You increased the amount of work the Arduino must do between println calls.  That slows the data rate.  It slows the data rate enough that your computer can keep up.

The code is functionally equivalent to this where PauseForSlowComputer is high enough that the computer can keep up...

Code: [Select]
#define FASTADC 1  // Flag for prescale 16
// Code pasted for modifying ADCSRA
#ifndef cbi
#define cbi(sfr, bit) (_SFR_BYTE(sfr) &= ~_BV(bit))
#endif
#ifndef sbi
#define sbi(sfr, bit) (_SFR_BYTE(sfr) |= _BV(bit))
#endif

void setup() {
  Serial.begin(1000000);
  #if FASTADC
    // set prescale to 16
    sbi(ADCSRA,ADPS2) ;
    cbi(ADCSRA,ADPS1) ;
    cbi(ADCSRA,ADPS0) ;
  #endif
}

const unsigned PauseForSlowComputer = 50;

void loop() {
  int val;
  val = analogRead(A0);
  delayMicroseconds( PauseForSlowComputer );
  Serial.println(val);
}

Coding Badly

2) There is another slight chance (I might be totally wrong): because the error rate is relatively low, I only find out the "spikes" by plotting them (eye-balling them through the IDLE console does not work). If you do ... Would any value be printed out? (I might be wrong though)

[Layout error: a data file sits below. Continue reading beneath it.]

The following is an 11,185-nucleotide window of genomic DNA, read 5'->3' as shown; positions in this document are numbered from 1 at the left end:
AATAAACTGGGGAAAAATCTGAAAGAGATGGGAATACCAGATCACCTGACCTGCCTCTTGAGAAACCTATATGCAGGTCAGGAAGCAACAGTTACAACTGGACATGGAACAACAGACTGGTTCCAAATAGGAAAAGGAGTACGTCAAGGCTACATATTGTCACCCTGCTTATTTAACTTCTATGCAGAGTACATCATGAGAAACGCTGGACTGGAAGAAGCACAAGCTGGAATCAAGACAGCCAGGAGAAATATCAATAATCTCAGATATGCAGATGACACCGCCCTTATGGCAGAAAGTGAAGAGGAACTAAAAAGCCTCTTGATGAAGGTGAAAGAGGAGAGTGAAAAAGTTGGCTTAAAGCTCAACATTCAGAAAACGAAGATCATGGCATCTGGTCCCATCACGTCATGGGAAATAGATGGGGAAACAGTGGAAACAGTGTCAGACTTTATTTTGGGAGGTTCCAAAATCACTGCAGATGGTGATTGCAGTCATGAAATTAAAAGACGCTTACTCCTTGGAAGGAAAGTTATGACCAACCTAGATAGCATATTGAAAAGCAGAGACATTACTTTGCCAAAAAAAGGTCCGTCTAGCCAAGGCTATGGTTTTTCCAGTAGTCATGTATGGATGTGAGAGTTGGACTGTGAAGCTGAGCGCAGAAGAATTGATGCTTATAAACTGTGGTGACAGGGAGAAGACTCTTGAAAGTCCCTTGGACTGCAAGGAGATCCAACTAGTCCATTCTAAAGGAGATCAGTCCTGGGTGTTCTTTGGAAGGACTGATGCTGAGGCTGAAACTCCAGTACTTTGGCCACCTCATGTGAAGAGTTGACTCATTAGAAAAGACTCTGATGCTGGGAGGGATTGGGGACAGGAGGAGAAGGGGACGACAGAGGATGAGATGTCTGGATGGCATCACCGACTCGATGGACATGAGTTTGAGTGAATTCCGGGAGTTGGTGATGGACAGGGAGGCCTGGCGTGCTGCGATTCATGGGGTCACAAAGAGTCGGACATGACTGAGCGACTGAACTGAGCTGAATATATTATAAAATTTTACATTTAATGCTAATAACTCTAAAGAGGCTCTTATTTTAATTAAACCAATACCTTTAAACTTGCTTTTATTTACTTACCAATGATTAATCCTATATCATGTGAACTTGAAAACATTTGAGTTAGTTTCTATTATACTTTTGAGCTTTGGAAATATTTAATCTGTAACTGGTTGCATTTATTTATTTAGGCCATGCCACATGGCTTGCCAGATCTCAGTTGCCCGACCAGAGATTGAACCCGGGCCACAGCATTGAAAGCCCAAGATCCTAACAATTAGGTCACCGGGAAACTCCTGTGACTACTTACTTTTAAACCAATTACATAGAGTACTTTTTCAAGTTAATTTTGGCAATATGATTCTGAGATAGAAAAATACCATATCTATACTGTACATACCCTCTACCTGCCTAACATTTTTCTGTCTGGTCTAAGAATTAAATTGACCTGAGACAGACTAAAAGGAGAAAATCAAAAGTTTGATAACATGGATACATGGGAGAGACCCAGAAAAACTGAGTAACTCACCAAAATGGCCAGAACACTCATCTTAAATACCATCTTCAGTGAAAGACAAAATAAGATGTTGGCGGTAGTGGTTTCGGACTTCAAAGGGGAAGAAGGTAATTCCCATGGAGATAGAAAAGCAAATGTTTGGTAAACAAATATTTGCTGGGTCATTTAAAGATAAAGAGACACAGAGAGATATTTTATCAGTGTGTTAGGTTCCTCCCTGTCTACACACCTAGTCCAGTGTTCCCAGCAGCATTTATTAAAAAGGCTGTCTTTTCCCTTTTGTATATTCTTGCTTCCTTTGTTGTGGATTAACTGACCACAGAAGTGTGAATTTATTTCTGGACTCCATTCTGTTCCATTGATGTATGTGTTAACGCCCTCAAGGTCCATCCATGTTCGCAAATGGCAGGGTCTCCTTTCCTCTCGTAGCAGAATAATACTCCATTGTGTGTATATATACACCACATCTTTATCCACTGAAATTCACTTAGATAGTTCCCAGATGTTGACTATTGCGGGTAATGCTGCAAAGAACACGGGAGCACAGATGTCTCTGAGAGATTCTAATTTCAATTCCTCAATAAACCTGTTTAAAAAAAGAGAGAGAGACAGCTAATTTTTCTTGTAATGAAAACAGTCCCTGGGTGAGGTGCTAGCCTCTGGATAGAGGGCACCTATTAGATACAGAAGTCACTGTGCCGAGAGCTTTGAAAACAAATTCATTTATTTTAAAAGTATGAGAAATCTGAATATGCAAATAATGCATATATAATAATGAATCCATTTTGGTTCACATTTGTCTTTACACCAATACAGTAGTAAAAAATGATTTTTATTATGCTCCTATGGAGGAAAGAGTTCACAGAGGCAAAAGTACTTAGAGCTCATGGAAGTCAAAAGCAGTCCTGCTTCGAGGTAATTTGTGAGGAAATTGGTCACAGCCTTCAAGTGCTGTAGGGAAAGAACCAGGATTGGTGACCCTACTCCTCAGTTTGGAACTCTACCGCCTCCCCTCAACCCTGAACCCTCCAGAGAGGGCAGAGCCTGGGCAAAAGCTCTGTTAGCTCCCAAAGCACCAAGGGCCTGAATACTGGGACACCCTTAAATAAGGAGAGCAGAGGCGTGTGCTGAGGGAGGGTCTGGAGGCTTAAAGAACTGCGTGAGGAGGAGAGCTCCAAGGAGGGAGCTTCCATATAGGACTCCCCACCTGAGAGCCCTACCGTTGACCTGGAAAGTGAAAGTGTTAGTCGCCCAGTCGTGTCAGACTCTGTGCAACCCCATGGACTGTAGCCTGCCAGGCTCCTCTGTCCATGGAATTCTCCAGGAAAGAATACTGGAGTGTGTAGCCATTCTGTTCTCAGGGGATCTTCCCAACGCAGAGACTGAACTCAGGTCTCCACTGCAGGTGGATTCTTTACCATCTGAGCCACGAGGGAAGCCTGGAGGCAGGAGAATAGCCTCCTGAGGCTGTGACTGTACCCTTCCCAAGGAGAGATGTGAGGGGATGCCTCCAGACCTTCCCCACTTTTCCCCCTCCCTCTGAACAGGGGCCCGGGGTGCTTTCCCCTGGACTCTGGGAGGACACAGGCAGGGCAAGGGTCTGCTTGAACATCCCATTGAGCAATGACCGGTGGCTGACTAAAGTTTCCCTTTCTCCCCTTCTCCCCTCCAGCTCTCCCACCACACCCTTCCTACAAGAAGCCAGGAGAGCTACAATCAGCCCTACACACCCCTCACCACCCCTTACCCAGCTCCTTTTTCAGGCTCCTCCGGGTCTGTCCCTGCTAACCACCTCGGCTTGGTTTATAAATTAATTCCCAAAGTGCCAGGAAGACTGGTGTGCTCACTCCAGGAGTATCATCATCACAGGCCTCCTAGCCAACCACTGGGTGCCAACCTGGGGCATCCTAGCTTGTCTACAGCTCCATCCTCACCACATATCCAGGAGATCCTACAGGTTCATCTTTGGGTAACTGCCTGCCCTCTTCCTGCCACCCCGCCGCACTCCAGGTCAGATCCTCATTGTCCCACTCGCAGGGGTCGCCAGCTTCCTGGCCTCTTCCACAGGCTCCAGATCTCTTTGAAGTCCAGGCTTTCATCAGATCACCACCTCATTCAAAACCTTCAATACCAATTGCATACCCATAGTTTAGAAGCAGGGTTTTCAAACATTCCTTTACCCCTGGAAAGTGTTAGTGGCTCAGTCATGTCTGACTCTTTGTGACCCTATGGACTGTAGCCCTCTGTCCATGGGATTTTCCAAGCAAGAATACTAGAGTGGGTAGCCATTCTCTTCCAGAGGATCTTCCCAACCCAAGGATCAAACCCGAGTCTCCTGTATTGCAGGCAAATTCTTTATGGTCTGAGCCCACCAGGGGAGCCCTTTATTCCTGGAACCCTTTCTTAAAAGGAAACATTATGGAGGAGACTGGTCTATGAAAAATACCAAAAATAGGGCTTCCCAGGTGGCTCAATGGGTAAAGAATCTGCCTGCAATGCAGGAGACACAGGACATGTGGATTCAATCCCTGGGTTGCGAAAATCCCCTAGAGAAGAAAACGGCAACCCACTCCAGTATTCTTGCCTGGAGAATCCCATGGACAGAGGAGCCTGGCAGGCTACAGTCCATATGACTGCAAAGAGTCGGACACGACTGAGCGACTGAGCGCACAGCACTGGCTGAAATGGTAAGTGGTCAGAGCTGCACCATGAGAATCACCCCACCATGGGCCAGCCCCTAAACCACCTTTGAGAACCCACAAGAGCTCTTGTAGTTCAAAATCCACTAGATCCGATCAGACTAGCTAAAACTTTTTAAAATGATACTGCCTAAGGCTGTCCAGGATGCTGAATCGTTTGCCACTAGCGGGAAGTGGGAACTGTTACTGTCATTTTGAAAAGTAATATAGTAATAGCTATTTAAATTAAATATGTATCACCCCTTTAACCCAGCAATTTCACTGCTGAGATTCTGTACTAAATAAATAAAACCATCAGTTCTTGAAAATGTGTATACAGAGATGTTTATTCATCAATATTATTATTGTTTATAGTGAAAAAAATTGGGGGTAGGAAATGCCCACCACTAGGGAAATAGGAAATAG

This has been running for about 10 minutes (precise capture of the screen)...

Code: [Select]
C:\windows\system32 >C:\Python34\python
Python 3.4.1 (v3.4.1:c0e311e010fc, May 18 2014, 10:45:13) [MSC v.1600 64 bit (AMD64)] on win32
Type "help", "copyright", "credits" or "license" for more information.
>>>
>>> import serial
>>>
>>> count = 0
>>> ser = serial.Serial('COM3', baudrate=2000000)
>>> ser.flush()
>>> while True:
...   count = count + 1
...   line = ser.readline()
...   if line != b'234\r\n':
...     print( '#', count, ':', line )
...

yw5aj

You increased the amount of work the Arduino must do between println calls.  That slows the data rate.  It slows the data rate enough that your computer can keep up.